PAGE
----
Published: Wed, July 11, 2018
Business | By Tara Barton

Iran downplays impact of US sanction threats on oil exports

Iran downplays impact of US sanction threats on oil exports

Iran, the fourth-largest oil producer, accounts for five per cent of global oil supply and cutting its exports to zero could push oil up by $50 barrels per day (bpd) if Saudi cannot keep up, said analysts at BofA Merrill Lynch Global Research.

He added such policy is against the founding principles of OPEC.

Based on IEA estimates, the kingdom can raise production to just over 12 million bpd and sustain it at that level for an extended period, the report added.

After India-US relations soured over India's oil imports from Iran, Iran has put India in a spot of bother now.

Iran's petroleum minister said that "political issues should not interfere in the crude market, and supply and demand should determine the final oil price".

Indications are growing that show the USA can not rely on Saudi Arabia for too long to make up for the missing Iranian oil supplies once American sanctions are re-imposed against the country.

The market has grown concerned that if the Saudis offset the losses from Iran, that will use up global spare capacity and leave markets more vulnerable to further or unexpected production declines.

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"OPEC alone can not be blamed for all the problems that are happening in the oil industry, but at the same time we were responsive in terms of the measures we took in our latest meeting in June", Organization of the Petroleum Exporting Countries President Suhail al-Mazrouei told Reuters in an interview in Calgary, Alberta.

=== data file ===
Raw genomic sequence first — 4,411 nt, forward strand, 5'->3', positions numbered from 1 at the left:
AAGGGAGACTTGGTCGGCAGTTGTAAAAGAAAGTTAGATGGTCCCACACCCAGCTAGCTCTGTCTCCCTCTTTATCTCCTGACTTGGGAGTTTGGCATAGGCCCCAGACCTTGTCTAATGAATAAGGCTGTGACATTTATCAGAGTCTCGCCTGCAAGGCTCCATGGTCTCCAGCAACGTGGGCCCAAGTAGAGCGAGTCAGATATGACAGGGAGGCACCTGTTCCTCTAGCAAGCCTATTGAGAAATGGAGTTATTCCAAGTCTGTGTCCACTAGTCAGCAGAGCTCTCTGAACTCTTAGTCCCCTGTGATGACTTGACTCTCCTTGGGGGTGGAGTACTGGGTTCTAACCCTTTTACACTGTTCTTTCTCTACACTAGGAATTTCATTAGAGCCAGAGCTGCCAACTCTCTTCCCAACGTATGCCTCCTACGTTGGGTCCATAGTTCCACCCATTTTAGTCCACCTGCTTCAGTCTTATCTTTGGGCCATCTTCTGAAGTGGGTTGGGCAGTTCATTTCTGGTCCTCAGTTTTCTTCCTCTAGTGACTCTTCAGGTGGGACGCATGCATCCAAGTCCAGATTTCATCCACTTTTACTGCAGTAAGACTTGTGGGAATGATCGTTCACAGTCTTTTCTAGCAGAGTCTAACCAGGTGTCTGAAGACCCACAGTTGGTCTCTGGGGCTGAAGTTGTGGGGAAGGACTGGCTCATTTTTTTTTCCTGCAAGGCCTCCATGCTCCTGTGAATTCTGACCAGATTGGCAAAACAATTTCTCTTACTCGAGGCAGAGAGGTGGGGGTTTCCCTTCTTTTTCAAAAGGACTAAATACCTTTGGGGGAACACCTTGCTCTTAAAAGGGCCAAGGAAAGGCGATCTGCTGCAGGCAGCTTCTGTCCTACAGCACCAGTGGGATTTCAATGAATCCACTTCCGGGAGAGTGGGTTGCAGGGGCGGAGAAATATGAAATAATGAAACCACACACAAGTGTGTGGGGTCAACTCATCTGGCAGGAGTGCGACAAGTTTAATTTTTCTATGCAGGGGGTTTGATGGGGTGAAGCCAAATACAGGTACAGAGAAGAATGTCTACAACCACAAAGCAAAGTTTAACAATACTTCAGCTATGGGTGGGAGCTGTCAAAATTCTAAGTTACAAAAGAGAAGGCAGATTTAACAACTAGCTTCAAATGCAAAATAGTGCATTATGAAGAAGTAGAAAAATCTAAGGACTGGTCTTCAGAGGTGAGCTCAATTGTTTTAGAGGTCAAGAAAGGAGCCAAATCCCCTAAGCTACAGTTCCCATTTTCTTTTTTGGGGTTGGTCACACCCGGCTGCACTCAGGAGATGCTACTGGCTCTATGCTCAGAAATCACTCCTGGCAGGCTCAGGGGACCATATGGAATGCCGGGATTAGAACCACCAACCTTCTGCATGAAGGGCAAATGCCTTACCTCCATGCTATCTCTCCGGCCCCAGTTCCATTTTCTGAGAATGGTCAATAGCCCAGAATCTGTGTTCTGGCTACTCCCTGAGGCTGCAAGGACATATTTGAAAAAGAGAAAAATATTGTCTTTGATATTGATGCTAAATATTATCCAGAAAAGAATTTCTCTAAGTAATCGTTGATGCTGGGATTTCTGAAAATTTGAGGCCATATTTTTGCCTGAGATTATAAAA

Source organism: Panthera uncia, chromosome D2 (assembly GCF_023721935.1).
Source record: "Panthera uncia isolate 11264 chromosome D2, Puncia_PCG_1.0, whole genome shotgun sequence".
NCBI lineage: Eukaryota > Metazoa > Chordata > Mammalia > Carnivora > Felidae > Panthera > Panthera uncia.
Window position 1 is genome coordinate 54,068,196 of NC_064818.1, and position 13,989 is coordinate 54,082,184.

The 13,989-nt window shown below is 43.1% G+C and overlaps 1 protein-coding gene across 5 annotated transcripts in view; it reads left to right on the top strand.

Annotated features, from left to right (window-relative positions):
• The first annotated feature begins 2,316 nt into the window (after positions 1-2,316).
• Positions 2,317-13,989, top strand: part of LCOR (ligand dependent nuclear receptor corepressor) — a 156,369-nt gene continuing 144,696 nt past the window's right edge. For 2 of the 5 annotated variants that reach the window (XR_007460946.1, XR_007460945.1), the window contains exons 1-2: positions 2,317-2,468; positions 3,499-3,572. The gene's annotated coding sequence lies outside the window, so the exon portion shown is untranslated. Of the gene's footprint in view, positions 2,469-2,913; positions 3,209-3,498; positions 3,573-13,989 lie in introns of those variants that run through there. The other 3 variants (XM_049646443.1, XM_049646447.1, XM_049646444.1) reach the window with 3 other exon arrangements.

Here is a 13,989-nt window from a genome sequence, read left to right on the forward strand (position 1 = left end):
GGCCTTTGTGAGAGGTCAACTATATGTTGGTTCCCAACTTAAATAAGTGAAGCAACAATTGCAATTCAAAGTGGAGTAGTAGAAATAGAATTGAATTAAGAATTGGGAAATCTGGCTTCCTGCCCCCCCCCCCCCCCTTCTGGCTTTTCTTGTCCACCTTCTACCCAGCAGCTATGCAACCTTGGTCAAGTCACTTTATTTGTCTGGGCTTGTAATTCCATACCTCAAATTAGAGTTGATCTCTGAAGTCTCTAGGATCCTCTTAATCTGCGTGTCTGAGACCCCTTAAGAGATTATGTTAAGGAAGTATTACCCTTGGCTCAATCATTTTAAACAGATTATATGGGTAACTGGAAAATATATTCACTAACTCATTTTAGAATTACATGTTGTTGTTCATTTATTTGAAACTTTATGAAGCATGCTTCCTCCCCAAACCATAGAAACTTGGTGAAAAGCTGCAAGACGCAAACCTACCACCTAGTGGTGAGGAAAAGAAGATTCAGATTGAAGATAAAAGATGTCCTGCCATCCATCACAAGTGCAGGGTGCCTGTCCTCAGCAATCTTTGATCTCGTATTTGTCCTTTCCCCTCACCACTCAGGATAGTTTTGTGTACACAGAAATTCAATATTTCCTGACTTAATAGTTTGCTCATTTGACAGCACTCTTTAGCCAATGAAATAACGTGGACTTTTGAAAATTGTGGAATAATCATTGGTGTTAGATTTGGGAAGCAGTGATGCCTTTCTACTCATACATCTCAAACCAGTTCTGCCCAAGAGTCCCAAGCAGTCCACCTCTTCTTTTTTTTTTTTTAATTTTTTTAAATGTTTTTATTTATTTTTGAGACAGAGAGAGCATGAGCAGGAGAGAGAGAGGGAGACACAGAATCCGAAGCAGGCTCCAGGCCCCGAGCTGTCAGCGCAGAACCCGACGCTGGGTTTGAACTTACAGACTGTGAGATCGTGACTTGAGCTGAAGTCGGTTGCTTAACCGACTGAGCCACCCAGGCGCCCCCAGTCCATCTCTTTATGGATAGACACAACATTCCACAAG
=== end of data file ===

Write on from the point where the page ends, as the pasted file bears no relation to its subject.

Experts are also doubtful if Saudi Arabia can mobilize its forces rapid enough to boost its oil production and specifically maintain the rise over a long period of time.

The current all-time USA annual output peak was in 1970 at 9.6 million bpd, according to federal energy data.

More recent history shows Saudi Arabia has never produced more than 10.6 million bpd on average over a single month.

Domestic crude stocks have already fallen by 95 million barrels since their peak in October 2015, according to government data submitted to the JODI.

Most of the remaining inventories are required for operational reasons, including as feedstock for the country's growing refinery capacity, as well as ensuring smooth flow of oil from the fields onto tankers.

The Trump administration has aggressively pressed Saudi Arabia to boost output and the Saudis have complied, promising to ramp up production by as much as 2-million barrels a day.

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